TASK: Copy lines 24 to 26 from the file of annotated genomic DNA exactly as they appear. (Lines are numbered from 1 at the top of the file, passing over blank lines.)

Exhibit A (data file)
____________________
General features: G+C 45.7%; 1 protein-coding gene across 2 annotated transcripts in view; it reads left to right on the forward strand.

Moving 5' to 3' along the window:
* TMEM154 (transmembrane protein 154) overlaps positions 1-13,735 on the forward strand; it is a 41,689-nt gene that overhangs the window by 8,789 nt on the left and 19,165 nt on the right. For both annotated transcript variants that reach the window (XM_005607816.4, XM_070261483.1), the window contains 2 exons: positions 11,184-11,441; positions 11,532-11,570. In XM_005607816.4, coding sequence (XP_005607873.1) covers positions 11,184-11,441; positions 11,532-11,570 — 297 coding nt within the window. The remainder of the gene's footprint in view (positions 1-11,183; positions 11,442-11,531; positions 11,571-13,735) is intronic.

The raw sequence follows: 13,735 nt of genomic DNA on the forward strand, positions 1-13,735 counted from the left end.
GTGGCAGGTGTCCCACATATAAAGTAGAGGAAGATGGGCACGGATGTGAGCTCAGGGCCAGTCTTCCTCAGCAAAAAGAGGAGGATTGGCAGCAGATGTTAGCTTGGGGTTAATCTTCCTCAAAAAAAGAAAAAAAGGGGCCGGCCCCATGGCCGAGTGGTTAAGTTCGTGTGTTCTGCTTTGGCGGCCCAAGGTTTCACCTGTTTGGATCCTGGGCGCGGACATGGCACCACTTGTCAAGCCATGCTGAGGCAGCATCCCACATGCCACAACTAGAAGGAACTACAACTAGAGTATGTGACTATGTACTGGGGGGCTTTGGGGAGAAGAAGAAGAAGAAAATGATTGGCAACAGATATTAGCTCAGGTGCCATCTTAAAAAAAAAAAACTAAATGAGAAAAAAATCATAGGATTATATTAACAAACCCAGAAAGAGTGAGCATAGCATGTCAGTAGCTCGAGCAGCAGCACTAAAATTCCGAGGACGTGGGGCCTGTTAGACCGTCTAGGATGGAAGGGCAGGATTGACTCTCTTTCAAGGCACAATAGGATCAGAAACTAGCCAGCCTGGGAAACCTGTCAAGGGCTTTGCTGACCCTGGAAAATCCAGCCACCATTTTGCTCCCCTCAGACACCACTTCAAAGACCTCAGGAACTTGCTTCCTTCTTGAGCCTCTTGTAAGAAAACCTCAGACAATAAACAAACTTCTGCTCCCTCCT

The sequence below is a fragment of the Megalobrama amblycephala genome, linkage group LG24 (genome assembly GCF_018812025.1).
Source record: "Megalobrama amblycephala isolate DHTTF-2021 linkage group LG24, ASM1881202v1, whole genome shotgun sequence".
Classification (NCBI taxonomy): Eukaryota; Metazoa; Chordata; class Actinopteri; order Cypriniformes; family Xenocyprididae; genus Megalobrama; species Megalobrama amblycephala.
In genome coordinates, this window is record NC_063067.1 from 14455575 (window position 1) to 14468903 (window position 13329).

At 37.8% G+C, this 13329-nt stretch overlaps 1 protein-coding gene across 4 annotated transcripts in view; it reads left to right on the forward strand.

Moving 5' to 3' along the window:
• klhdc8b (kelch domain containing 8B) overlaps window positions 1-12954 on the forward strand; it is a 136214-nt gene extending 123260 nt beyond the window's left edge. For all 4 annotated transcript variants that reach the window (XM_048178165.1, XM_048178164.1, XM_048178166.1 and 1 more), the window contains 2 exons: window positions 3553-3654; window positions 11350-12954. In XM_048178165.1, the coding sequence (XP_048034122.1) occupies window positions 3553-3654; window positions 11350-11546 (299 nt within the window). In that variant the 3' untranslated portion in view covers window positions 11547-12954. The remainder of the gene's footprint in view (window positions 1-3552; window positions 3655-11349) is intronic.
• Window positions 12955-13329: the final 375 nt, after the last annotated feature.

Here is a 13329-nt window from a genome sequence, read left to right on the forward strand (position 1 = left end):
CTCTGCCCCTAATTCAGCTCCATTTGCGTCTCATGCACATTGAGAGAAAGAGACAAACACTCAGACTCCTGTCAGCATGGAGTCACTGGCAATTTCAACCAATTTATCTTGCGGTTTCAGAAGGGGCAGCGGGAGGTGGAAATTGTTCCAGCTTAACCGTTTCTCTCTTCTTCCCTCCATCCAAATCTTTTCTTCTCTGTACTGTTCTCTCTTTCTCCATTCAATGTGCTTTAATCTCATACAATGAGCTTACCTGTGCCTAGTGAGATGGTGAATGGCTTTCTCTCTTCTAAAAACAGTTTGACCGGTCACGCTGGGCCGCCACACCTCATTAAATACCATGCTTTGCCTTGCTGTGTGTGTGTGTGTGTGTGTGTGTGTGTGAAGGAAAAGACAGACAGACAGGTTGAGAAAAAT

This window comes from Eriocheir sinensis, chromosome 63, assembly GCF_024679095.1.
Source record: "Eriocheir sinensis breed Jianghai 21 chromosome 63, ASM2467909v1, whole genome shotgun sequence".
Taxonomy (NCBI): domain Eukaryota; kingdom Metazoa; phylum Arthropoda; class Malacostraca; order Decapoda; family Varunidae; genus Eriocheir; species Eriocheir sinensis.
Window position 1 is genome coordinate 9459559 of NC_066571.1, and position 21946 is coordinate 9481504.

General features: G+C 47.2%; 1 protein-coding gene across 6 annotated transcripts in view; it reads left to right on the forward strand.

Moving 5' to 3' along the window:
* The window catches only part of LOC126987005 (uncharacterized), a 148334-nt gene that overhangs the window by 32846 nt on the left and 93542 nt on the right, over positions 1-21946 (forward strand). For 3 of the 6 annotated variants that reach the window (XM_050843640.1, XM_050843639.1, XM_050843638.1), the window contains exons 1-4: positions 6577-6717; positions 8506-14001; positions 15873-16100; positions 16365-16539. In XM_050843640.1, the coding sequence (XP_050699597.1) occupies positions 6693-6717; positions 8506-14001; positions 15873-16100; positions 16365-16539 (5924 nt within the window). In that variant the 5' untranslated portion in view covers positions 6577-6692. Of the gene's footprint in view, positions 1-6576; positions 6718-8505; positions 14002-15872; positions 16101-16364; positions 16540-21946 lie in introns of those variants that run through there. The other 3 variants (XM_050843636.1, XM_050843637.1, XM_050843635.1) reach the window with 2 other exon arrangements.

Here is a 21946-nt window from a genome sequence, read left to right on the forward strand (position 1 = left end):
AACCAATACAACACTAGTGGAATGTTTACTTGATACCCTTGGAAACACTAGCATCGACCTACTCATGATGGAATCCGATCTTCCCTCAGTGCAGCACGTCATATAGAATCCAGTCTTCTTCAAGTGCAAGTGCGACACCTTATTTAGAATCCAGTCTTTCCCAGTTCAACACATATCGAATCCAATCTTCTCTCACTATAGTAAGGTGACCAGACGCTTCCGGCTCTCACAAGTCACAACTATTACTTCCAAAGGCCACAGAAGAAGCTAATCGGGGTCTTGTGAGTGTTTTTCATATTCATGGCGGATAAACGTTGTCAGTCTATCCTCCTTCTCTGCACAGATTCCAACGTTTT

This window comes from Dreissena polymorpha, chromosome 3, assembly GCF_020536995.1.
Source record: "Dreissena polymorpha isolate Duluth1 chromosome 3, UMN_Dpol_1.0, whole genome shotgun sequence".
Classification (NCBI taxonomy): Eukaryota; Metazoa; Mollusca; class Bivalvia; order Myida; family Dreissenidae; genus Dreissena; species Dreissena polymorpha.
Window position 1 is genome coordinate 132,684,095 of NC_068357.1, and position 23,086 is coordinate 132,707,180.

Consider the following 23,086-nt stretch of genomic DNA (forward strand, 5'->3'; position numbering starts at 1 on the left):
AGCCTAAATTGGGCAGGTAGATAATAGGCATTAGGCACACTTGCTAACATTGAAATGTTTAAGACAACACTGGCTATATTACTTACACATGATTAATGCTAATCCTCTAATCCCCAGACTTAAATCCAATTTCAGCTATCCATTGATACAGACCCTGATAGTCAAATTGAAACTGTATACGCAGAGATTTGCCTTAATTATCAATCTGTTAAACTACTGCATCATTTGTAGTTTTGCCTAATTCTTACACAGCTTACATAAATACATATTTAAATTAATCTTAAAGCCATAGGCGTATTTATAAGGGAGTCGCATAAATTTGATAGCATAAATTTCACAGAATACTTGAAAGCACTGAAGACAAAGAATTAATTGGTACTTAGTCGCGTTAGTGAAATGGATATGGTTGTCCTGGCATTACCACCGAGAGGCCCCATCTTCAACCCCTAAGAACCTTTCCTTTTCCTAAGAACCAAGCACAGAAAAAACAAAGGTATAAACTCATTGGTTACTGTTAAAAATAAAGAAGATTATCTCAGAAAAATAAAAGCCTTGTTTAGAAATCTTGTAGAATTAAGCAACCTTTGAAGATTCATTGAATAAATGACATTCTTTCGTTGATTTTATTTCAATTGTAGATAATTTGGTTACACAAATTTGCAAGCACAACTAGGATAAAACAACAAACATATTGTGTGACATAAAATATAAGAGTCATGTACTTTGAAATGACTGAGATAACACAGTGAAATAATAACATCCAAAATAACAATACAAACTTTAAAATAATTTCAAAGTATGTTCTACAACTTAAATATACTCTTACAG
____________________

AACCAATACAACACTAGTGGAATGTTTACTTGATACCCTTGGAAACACTAGCATCGACCTACTCATGATGGAATCCGATCTTCCCTCAGTGCAGCACGTCATATAGAATCCAGTCTTCTTCAAGTGCAAGTGCGACACCTTATTTAGAATCCAGTCTTTCCCAGTTCAACACATATCGAATCCAATCTTCTCTCACTATAGTAAGGTGACCAGACGCTTCCGGCTCTCACAAGTCACAACTATTACTTCCAAAGGCCACAGAAGAAGCTAATCGGGGTCTTGTGAGTGTTTTTCATATTCATGGCGGATAAACGTTGTCAGTCTATCCTCCTTCTCTGCACAGATTCCAACGTTTT

This window comes from Dreissena polymorpha, chromosome 3, assembly GCF_020536995.1.
Source record: "Dreissena polymorpha isolate Duluth1 chromosome 3, UMN_Dpol_1.0, whole genome shotgun sequence".